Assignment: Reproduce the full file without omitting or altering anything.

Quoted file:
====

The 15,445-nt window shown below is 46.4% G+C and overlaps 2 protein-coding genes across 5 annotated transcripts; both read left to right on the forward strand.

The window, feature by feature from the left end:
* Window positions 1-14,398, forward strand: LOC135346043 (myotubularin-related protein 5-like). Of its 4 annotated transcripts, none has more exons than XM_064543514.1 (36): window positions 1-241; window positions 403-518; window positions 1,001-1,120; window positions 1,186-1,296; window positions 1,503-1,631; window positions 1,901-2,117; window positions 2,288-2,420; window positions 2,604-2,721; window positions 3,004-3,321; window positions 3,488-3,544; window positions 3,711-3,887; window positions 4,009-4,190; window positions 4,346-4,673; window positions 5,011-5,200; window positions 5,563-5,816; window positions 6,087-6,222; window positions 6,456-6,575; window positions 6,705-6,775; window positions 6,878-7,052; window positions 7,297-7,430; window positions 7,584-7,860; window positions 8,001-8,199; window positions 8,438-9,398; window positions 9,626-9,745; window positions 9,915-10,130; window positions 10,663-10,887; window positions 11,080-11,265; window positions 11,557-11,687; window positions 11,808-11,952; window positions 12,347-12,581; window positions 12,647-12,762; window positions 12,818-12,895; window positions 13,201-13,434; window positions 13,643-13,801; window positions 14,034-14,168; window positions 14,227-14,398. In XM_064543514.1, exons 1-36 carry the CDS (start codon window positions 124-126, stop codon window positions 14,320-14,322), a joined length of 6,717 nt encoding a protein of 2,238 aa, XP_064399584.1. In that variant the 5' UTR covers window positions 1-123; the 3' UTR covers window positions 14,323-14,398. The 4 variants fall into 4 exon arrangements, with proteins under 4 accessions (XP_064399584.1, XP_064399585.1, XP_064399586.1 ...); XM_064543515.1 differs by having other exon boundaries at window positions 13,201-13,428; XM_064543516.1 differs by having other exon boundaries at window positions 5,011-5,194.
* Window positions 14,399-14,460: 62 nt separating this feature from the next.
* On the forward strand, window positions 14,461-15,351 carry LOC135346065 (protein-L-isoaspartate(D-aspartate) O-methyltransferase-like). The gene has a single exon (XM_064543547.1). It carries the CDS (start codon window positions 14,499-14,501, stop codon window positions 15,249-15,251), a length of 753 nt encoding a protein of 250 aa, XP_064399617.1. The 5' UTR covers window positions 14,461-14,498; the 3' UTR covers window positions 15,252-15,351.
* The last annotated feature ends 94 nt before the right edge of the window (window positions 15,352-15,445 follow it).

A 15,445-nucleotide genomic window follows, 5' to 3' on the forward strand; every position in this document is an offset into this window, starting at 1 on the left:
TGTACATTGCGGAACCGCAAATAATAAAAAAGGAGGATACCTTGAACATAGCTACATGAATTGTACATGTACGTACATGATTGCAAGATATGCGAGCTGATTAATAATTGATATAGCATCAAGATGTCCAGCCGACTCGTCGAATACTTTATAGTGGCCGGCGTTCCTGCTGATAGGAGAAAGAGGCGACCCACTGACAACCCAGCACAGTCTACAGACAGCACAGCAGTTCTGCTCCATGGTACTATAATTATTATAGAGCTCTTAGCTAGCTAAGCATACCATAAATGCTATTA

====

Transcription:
The 15,445-nt window shown below is 46.4% G+C and overlaps 2 protein-coding genes across 5 annotated transcripts; both read left to right on the forward strand.

The window, feature by feature from the left end:
* Window positions 1-14,398, forward strand: LOC135346043 (myotubularin-related protein 5-like). Of its 4 annotated transcripts, none has more exons than XM_064543514.1 (36): window positions 1-241; window positions 403-518; window positions 1,001-1,120; window positions 1,186-1,296; window positions 1,503-1,631; window positions 1,901-2,117; window positions 2,288-2,420; window positions 2,604-2,721; window positions 3,004-3,321; window positions 3,488-3,544; window positions 3,711-3,887; window positions 4,009-4,190; window positions 4,346-4,673; window positions 5,011-5,200; window positions 5,563-5,816; window positions 6,087-6,222; window positions 6,456-6,575; window positions 6,705-6,775; window positions 6,878-7,052; window positions 7,297-7,430; window positions 7,584-7,860; window positions 8,001-8,199; window positions 8,438-9,398; window positions 9,626-9,745; window positions 9,915-10,130; window positions 10,663-10,887; window positions 11,080-11,265; window positions 11,557-11,687; window positions 11,808-11,952; window positions 12,347-12,581; window positions 12,647-12,762; window positions 12,818-12,895; window positions 13,201-13,434; window positions 13,643-13,801; window positions 14,034-14,168; window positions 14,227-14,398. In XM_064543514.1, exons 1-36 carry the CDS (start codon window positions 124-126, stop codon window positions 14,320-14,322), a joined length of 6,717 nt encoding a protein of 2,238 aa, XP_064399584.1. In that variant the 5' UTR covers window positions 1-123; the 3' UTR covers window positions 14,323-14,398. The 4 variants fall into 4 exon arrangements, with proteins under 4 accessions (XP_064399584.1, XP_064399585.1, XP_064399586.1 ...); XM_064543515.1 differs by having other exon boundaries at window positions 13,201-13,428; XM_064543516.1 differs by having other exon boundaries at window positions 5,011-5,194.
* Window positions 14,399-14,460: 62 nt separating this feature from the next.
* On the forward strand, window positions 14,461-15,351 carry LOC135346065 (protein-L-isoaspartate(D-aspartate) O-methyltransferase-like). The gene has a single exon (XM_064543547.1). It carries the CDS (start codon window positions 14,499-14,501, stop codon window positions 15,249-15,251), a length of 753 nt encoding a protein of 250 aa, XP_064399617.1. The 5' UTR covers window positions 14,461-14,498; the 3' UTR covers window positions 15,252-15,351.
* The last annotated feature ends 94 nt before the right edge of the window (window positions 15,352-15,445 follow it).

A 15,445-nucleotide genomic window follows, 5' to 3' on the forward strand; every position in this document is an offset into this window, starting at 1 on the left:
TGTACATTGCGGAACCGCAAATAATAAAAAAGGAGGATACCTTGAACATAGCTACATGAATTGTACATGTACGTACATGATTGCAAGATATGCGAGCTGATTAATAATTGATATAGCATCAAGATGTCCAGCCGACTCGTCGAATACTTTATAGTGGCCGGCGTTCCTGCTGATAGGAGAAAGAGGCGACCCACTGACAACCCAGCACAGTCTACAGACAGCACAGCAGTTCTGCTCCATGGTACTATAATTATTATAGAGCTCTTAGCTAGCTAAGCATACCATAAATGCTATTA